50 Years Ago – November 1972

50 Years Ago – November, 1972

By Jim Ignasher   

November, 1972

     Navy Petty Officer Third Class David R. Young of Greenville was serving aboard the aircraft carrier U.S.S. Intrepid. The ship had recently taken part in a training exercise termed “Operation Strong Express” off the coast of Norway. At the time it was the largest sea and air exercise ever conducted by allied countries of the North Atlantic.

     Navy recruit Fred W. Finlay of Esmond graduated from the Great Lakes Naval Training Center.

     1972 was an election year, and voter turnout was heavy. Out of 8,280 registered Smithfield voters, 6,416 voted. The town had three open polling areas, and the wait was reported to be two hours.

     The newly elected Smithfield Town Council for 1972 included: John F. Emin, Jr., Thomas F. Fogarty, Jr., John V. Clossick, Raymond Flynn, and Francis R. Bell.

     On November 7, Vincent H. Dexter, a local conservationist and historian, presented a slide show about the Woonasquatucket Watershed at the Greenville Baptist Church   

November, 1972

     A modern radio communications center began operation at the new Smithfield police station. The radio equipment took three days to install.

     Boy Scout Troop 3 of Greenville, under Scout Master Z. J. Czubak Jr., camped over night at the Buck Hill Scout Reservation in Burrillville.

     The Rally Point Racquet Club opened on Church Street. It is still in use today.

     If one went to the Apple Valley Cinema they might have seen, “What’s Up Doc?” a comedy starring Barbara Streisand and Ryan O’Neal; “The Salsburg Connection”, a spy thriller set in the Cold War; “The Other”, a thriller set in 1935 involving a small town and a series of gruesome accidents; or “The New Centirions”, a police drama starring George C. Scott and Stacy Keach.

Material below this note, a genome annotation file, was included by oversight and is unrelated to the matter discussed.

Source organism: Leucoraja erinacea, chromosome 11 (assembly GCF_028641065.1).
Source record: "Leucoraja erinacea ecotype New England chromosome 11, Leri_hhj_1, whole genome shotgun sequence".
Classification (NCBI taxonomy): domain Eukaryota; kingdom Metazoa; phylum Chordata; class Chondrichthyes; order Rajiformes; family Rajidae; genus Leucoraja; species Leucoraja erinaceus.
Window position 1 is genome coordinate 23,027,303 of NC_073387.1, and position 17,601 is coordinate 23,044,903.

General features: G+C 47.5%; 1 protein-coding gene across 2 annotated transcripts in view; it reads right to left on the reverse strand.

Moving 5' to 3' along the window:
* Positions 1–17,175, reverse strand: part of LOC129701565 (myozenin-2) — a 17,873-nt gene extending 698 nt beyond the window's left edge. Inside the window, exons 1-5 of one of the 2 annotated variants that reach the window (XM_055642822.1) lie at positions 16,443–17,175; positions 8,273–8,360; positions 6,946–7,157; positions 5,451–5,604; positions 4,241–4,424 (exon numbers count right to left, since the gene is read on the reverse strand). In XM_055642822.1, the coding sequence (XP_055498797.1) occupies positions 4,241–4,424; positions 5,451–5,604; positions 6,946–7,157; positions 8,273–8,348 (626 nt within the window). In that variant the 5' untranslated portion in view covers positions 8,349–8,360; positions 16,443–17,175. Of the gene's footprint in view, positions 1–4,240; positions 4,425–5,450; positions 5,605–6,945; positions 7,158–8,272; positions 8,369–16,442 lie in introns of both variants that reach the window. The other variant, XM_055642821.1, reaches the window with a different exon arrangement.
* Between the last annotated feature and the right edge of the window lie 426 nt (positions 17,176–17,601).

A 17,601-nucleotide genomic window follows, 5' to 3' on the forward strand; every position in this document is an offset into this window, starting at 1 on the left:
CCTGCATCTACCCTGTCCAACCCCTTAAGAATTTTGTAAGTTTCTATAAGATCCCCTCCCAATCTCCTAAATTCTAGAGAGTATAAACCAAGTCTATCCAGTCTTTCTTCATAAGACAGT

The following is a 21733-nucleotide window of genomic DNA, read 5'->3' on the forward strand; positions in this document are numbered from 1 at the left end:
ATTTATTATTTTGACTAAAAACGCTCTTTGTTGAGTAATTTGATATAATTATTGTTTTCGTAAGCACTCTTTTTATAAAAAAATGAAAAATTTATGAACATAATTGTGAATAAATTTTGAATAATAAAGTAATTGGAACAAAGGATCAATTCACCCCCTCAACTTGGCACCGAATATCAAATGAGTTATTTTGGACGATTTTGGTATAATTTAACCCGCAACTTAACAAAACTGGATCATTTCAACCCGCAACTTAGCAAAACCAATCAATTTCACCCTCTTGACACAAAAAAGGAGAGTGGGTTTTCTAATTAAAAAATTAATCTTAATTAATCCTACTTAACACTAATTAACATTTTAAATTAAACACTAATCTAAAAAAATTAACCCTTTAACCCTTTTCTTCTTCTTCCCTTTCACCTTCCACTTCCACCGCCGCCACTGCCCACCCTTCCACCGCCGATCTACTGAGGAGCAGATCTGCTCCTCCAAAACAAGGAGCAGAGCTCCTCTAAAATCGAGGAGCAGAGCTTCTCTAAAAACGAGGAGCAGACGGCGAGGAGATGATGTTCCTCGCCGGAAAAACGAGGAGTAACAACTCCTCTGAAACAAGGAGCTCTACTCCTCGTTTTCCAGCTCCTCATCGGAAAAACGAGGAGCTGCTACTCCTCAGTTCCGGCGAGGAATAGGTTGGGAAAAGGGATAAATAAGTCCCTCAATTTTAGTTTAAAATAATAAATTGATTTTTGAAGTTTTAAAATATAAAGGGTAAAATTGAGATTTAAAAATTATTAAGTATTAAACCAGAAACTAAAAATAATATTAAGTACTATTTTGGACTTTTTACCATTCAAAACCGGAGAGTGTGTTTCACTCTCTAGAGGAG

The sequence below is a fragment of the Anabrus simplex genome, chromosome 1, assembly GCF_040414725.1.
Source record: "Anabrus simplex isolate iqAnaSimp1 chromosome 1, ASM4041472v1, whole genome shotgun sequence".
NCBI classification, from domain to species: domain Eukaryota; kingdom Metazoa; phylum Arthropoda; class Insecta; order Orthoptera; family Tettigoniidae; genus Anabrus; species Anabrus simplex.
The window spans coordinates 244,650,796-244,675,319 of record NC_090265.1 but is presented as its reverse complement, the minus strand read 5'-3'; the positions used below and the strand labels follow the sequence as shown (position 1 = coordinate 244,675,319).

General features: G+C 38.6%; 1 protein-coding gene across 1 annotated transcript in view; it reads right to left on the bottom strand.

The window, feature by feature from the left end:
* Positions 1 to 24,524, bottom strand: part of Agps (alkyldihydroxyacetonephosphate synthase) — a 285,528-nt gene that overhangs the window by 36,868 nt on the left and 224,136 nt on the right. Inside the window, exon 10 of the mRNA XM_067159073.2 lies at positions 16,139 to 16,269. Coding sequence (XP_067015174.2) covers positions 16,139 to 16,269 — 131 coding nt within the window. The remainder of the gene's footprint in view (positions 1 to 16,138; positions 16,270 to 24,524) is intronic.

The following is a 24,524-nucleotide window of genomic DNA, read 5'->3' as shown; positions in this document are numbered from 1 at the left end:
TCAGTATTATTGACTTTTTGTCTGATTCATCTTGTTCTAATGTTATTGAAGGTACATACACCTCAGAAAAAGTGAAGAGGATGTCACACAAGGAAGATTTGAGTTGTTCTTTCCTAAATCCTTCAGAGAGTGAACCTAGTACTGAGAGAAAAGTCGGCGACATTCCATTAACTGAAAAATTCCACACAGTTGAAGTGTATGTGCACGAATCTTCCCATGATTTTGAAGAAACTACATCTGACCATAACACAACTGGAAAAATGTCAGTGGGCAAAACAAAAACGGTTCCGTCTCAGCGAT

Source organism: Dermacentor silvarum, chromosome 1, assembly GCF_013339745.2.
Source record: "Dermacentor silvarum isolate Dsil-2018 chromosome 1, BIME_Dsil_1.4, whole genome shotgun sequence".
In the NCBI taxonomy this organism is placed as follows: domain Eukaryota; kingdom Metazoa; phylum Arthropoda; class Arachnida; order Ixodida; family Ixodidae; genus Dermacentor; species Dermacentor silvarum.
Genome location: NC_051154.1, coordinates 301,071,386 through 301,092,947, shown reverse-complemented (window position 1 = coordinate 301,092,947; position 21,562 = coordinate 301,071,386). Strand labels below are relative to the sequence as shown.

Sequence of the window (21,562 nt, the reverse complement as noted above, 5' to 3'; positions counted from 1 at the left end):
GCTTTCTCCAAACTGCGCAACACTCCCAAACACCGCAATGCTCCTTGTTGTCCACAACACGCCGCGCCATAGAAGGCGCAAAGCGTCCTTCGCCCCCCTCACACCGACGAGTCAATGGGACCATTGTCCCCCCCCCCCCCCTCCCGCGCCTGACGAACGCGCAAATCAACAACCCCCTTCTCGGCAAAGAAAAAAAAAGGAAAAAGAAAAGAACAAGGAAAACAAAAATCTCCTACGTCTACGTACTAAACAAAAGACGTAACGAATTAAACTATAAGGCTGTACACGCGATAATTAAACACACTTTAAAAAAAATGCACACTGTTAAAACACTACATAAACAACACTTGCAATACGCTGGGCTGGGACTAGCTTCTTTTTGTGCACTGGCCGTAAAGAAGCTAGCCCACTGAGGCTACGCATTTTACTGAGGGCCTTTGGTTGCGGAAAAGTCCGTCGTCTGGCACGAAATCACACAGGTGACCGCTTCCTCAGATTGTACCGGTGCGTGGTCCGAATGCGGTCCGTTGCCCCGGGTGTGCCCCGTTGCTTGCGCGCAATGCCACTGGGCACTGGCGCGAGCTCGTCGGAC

A local ford dealership was offering a 1969 Ford Country Squire station wagon. The ad read, “Excellent condition – a steal!” at a mere $1,995.

     A local fruit and vegetable business was offering egg plant at ten cents each, and butternut squash at eight cents a pound.   

November, 1972

     The Smithfield Traffic Safety Commission consisting of John F. Emin, Jr., Alonzo F. Thurber II, and Chief of Police Arthur B. Gould, determined that a stop sign should be erected at the intersection of Colwell Road and Mapleville Road, and that “no parking” signs should be placed at the cul-du-sacs on John Mowry Road.

     The Greenville Public Library celebrated its 90th Birthday. The original library had been in the center of Greenville next to St. Thomas Church, but moved to its present location in 1956.

     On November 25, to raise funds, a Tupperware Party was held at the Greenville Grange. For those who don’t know, the Tupperware company was established in 1946 by Earl Tupper, who later donated 220 acres of land to Bryant College, (University), in the 1960s, which enabled the college to relocate from Providence to Smithfield.

     On November 26, the annual community wide Ecumenical Hymn Sing was held at the Greenville Baptist Church. The theme was to pray for peace in a troubled world. All faiths were invited.


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